SURFERMAG.COM: What is after that?

KERRY BLACK: After that we've got one in southern India, hopefully in December, but it may be early next year.


KERRY BLACK: Yeah, southwest India in Kerala. We're just about to sign the final agreement. The plan is to build it in December, but you never know for sure due to construction delays and weather.

SURFERMAG.COM: Is that a coastal protection reef?

KERRY BLACK: It's a surfing reef with the coastal protection combined. This part of India is just across the water from Sri Lanka and all surfers know about Sri Lanka and Maldives. Well this part of India gets the same swell. We know a lot about the wave climate. I've spent a lot of time there myself, it's clean offshore winds for about eight months out of the year, just like Sri Lanka and the Maldives. It gets the same swells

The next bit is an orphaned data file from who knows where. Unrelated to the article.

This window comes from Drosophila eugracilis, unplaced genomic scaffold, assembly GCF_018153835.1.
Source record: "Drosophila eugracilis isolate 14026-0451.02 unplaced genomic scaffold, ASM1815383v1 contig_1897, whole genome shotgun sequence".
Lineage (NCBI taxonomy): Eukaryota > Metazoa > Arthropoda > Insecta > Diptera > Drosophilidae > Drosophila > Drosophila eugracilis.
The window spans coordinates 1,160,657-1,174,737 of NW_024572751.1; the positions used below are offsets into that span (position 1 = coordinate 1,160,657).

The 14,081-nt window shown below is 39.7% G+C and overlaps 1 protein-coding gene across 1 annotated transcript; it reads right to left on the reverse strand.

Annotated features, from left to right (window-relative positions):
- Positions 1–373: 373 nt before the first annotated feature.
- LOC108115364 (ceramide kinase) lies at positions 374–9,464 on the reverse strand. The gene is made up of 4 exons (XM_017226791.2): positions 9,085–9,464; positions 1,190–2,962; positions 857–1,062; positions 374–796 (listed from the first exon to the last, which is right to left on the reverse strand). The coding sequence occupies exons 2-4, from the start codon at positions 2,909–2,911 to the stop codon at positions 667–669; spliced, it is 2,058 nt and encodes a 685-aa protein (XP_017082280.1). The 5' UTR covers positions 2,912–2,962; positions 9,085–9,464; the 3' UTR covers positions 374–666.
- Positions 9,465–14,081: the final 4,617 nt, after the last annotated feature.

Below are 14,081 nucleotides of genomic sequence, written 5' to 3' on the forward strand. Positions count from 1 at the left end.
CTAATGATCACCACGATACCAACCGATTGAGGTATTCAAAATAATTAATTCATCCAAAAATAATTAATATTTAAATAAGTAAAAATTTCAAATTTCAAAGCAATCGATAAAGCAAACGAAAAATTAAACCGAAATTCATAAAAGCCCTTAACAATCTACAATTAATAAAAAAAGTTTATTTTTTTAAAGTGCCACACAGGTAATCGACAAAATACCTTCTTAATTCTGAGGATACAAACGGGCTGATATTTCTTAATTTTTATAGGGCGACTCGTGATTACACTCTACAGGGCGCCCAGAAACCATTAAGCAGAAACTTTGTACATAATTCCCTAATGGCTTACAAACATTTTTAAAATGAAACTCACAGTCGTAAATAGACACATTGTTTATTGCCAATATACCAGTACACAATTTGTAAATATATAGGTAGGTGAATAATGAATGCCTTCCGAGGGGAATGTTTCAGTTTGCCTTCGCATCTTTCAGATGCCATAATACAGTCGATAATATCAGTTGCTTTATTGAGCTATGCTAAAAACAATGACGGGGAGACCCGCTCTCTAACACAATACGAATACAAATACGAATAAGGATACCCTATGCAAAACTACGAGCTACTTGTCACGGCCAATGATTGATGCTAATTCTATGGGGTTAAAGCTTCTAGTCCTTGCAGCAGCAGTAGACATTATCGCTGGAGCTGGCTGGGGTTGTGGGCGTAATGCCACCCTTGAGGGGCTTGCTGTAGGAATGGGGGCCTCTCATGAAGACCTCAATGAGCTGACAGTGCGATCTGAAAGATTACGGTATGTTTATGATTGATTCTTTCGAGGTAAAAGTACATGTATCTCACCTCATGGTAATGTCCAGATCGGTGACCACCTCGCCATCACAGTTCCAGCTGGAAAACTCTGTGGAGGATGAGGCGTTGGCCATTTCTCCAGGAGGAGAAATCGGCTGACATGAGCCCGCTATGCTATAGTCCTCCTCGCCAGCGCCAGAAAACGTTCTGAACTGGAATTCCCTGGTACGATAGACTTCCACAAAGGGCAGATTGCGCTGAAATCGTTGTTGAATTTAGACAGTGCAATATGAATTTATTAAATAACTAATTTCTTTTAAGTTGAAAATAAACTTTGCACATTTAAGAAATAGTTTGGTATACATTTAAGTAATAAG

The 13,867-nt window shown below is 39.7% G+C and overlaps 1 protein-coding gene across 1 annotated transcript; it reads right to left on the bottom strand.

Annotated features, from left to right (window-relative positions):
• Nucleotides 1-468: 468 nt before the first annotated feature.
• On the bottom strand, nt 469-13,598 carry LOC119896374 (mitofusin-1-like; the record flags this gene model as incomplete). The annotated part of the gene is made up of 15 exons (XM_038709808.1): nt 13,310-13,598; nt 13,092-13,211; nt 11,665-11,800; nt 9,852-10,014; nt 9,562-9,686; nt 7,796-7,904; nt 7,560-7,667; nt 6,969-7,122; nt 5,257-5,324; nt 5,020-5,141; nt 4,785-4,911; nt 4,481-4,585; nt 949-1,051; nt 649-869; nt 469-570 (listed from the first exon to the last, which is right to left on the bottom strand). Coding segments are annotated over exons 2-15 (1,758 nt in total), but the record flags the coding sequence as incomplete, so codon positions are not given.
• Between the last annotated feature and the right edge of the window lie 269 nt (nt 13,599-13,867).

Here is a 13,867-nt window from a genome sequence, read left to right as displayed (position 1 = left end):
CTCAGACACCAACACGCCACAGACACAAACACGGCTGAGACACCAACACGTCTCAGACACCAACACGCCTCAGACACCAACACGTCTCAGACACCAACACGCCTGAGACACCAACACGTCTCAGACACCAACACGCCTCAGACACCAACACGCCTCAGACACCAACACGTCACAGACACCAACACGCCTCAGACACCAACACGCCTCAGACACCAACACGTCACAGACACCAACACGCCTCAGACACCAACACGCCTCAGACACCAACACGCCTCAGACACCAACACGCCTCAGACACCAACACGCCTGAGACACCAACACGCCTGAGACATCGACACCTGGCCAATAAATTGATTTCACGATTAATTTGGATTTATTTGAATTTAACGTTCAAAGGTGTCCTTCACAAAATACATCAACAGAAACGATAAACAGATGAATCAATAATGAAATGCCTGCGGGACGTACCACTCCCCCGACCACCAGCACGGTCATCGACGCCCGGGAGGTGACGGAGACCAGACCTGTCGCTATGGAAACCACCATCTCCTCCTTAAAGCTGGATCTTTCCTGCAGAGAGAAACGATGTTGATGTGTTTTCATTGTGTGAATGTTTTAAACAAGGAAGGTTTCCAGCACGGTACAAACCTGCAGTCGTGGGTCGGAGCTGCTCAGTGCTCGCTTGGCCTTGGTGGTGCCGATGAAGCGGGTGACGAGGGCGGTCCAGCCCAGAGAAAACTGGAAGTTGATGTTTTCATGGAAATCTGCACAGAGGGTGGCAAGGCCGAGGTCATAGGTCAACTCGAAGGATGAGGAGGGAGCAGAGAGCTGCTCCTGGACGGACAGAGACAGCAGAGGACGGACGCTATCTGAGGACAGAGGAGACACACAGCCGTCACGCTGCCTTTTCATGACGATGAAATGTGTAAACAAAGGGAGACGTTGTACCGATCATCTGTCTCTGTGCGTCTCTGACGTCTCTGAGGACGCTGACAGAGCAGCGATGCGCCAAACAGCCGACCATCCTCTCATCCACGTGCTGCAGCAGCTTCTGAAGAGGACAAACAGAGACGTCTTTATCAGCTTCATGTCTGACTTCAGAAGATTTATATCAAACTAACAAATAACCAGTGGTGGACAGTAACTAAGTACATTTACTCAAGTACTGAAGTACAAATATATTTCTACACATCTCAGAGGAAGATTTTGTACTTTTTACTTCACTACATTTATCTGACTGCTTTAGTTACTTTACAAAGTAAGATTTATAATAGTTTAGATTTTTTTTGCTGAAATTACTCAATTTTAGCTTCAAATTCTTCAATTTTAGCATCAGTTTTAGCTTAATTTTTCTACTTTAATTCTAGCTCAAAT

SURFERMAG.COM: Who is financing that?

KERRY BLACK: The state government, inspired by a combination of coastal protection and tourism.

SURFERMAG.COM: Trying to attract surfers?

KERRY BLACK: Yeah, they've seen what Sri Lanka is doing and Maldives is doing.

SURFERMAG.COM: Nick Carroll wrote an article about the Superbank that said it was worth millions to the local economy.

KERRY BLACK: I think that's what this part of India is hoping for.

SURFERMAG.COM: How much is that one going to cost?

KERRY BLACK: About $800,000.

So that's December. Two days ago we got the final go-ahead for a reef at Opunake on the west coast of New Zealand. We've been working on that project for seven years. We got the environmental approval a few days ago and it's to be built in February, in New Zealand.

SURFERMAG.COM: Where is that?

KERRY BLACK: It's on the North Island on the big bump that sticks out in New Zealand. It's a really good surfing area. Taranaki, south of Raglan.

SURFERMAG.COM: So New Zealand, India …

KERRY BLACK: And there's another one at Wellington in New Zealand but it's looking a bit rocky on the financing at the moment. We've got a meeting going in April but we'll wait and see. Then in July we've got Oil Piers in Ventura County.

SURFERMAG.COM: The Oil Piers location is nice. There's an access road, there is parking. There isn't a lot going on around there so it will be good for surfers.